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Seasonidapamagarisa!

As the unmistakable nip of Margazhi, the month of classical arts and quaint culture, sets in over Chennai, the mellow air instantly becomes redolent of one thing that has given this city a unique flavour. And that one thing is the murky and miasmic smell wafting from the Cooum.

Of course, Margazhi in Chennai is also the month of ‘The Season’, justly famous all over the world for being an unalloyed celebration of a brilliant musical tradition that only around one per cent of the city’s population is actually aware of.

(But this is the bane of all classical stuff. At one point, opera singing had a sum total of 346 followers, with apparently 300 of them mistaking Luciano Pavarotti for the bearded Marlon ‘Godfather’ Brando).

After living in Chennai for nearly 15 years now, and after attending several concerts over this period, I can tell you that the best way to experience Carnatic music is to have very little knowledge of it. To put it conversely, if you understand Carnatic music you cannot possibly enjoy it.

I got to understand this important lesson thanks to my friend Rajagopal, who was a veteran fan in the city sabhas, in that he had discerning knowledge of the stuff that lies firmly at the core of Carnatic musical appreciation during ‘the Season’: What is the day’s menu at the sabha canteen? (Let us face it, on a cool evening a Keeravadai would seem more agreeable than a Keeravani).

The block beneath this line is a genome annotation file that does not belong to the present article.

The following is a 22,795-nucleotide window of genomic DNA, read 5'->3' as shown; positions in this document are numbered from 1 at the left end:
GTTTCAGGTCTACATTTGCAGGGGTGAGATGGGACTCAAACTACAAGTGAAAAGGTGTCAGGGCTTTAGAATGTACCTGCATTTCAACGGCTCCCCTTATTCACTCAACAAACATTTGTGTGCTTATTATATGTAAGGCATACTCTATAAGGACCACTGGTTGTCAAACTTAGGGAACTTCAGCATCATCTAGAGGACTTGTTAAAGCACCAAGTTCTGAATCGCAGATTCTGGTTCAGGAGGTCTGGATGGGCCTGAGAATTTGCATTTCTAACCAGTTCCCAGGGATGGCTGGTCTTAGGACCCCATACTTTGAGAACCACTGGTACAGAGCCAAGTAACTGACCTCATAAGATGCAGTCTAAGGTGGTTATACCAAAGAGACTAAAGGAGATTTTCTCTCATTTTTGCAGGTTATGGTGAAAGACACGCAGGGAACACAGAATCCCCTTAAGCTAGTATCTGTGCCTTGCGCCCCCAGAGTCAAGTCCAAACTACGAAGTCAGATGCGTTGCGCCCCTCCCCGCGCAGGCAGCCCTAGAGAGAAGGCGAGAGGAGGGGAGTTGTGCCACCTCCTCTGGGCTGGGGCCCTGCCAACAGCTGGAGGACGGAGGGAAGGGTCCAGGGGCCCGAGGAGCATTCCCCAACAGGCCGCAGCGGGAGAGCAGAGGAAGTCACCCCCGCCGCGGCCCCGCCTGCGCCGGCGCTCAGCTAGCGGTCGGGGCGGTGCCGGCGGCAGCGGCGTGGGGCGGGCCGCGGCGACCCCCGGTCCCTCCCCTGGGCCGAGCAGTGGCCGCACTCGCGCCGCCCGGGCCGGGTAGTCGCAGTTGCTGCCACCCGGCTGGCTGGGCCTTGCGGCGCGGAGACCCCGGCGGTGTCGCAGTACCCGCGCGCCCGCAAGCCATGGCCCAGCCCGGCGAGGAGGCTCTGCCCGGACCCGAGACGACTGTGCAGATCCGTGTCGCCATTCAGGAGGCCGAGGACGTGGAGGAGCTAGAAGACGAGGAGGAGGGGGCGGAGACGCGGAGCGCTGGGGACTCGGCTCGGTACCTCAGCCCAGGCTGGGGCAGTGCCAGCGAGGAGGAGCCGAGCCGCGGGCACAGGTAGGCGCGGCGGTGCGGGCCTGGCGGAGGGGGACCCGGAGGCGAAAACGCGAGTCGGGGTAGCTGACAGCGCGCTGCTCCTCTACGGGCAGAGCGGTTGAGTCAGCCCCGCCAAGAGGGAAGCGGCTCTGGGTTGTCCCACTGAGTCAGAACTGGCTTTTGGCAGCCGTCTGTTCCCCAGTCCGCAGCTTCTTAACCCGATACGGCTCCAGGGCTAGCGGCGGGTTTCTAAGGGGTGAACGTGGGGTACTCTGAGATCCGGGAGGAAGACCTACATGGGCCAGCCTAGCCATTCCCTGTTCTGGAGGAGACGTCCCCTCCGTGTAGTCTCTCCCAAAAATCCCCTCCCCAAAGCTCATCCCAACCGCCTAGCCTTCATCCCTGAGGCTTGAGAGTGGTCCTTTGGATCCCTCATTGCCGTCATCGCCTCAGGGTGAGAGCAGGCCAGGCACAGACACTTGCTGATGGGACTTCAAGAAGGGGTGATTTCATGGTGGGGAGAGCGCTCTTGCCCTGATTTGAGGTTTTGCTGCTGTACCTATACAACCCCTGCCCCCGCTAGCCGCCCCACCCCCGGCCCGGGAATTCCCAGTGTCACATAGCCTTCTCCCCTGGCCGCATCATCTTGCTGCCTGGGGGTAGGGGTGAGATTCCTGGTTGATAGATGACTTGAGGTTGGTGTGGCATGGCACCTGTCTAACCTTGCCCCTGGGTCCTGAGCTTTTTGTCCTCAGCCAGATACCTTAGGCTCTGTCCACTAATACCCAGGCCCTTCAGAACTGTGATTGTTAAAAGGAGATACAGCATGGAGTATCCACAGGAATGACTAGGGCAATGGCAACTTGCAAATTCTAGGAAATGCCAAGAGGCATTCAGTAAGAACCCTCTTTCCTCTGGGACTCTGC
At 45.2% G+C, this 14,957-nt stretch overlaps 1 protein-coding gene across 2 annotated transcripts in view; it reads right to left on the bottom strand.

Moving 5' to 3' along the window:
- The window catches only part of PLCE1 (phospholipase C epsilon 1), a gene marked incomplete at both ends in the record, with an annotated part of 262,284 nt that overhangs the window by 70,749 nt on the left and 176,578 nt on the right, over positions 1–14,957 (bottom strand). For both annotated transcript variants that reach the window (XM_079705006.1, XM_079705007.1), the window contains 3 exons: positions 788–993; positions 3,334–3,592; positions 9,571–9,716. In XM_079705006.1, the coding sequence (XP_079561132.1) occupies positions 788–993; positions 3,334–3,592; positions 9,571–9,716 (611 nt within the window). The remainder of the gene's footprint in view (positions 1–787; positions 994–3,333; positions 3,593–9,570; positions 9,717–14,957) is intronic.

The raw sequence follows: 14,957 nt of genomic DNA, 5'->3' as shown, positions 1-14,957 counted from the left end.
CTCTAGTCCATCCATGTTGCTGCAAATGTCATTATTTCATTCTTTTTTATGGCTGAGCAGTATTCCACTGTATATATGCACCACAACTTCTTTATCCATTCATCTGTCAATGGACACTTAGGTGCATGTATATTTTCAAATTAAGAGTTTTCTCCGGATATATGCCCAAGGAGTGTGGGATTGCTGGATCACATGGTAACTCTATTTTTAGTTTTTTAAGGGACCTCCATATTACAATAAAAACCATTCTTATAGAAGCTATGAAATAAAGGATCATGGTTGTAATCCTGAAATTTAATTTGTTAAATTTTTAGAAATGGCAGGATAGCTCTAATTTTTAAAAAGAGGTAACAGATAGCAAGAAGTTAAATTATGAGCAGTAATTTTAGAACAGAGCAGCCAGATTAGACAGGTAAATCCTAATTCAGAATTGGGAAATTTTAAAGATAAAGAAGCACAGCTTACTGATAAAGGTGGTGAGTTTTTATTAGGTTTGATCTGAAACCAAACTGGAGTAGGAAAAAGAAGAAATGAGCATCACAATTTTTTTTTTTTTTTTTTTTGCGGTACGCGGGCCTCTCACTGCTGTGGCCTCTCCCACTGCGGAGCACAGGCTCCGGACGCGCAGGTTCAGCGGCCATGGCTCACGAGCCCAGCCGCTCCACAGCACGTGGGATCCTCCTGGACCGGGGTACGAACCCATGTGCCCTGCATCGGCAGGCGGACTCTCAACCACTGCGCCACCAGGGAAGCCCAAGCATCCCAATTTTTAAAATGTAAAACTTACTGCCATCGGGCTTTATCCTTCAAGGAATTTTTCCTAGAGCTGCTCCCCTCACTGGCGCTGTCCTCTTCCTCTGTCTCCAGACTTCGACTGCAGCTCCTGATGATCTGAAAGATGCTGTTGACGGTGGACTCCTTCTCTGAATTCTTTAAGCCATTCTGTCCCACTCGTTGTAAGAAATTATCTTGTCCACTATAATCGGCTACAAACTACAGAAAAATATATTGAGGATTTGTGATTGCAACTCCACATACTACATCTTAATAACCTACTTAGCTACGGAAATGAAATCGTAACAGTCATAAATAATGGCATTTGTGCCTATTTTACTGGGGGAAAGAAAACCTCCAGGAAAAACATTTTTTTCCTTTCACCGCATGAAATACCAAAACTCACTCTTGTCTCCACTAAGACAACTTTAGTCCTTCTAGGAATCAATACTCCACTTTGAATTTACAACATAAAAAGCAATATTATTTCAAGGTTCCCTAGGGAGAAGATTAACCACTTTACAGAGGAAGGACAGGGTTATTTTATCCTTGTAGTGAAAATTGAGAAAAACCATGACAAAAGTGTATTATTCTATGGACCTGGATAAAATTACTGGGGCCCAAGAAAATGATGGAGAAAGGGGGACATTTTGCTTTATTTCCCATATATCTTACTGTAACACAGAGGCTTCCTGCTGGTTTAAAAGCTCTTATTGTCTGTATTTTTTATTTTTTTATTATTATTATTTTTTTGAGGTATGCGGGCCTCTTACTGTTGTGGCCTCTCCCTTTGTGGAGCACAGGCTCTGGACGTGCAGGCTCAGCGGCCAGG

But seriously, I adhere to the uncomplicated but traditional school of two-step musical appreciation 1) A song is sung 2) I check out the beautiful girl in the third row. Rajagopal’s school of musical understanding, on the other hand, has several complex steps involving stuff like krithi, sruthi, ragam, talam, bhavam and, of course, the same beautiful girl in the third row. (Rajagopal may be a connoisseur of classical music but he is a guy first).

‘The alapanai is supposed to be that of Darbar, but he has slipped into Nayaki. He is hurting the sensibilities of Carnatic music fans like me. They should never allow him to perform again,’ Rajagopal will angrily blurt into my ears, with me being switched on in the sincere-fan mode: Swivelling the head and neck in haphazard axes with the eyes tightly closed (Being a Carnatic music fan is the scientifically-proven fastest way to contract cervical spondylitis).

Such moments that brought the resident Kapil Sibal inside Rajagopal out, also drew to the fore the inner Manmohan Singh in me, in that Rajagopal will not get even a whiff of reaction from me.

For deep inside, I will be grappling with a bigger conundrum than the one posed by Darbar/Nayaki riddle. And that puzzle usually is: Why the alapanai at all?  Why doesn’t the vidwan come right out and begin attempting the lyrics of the number?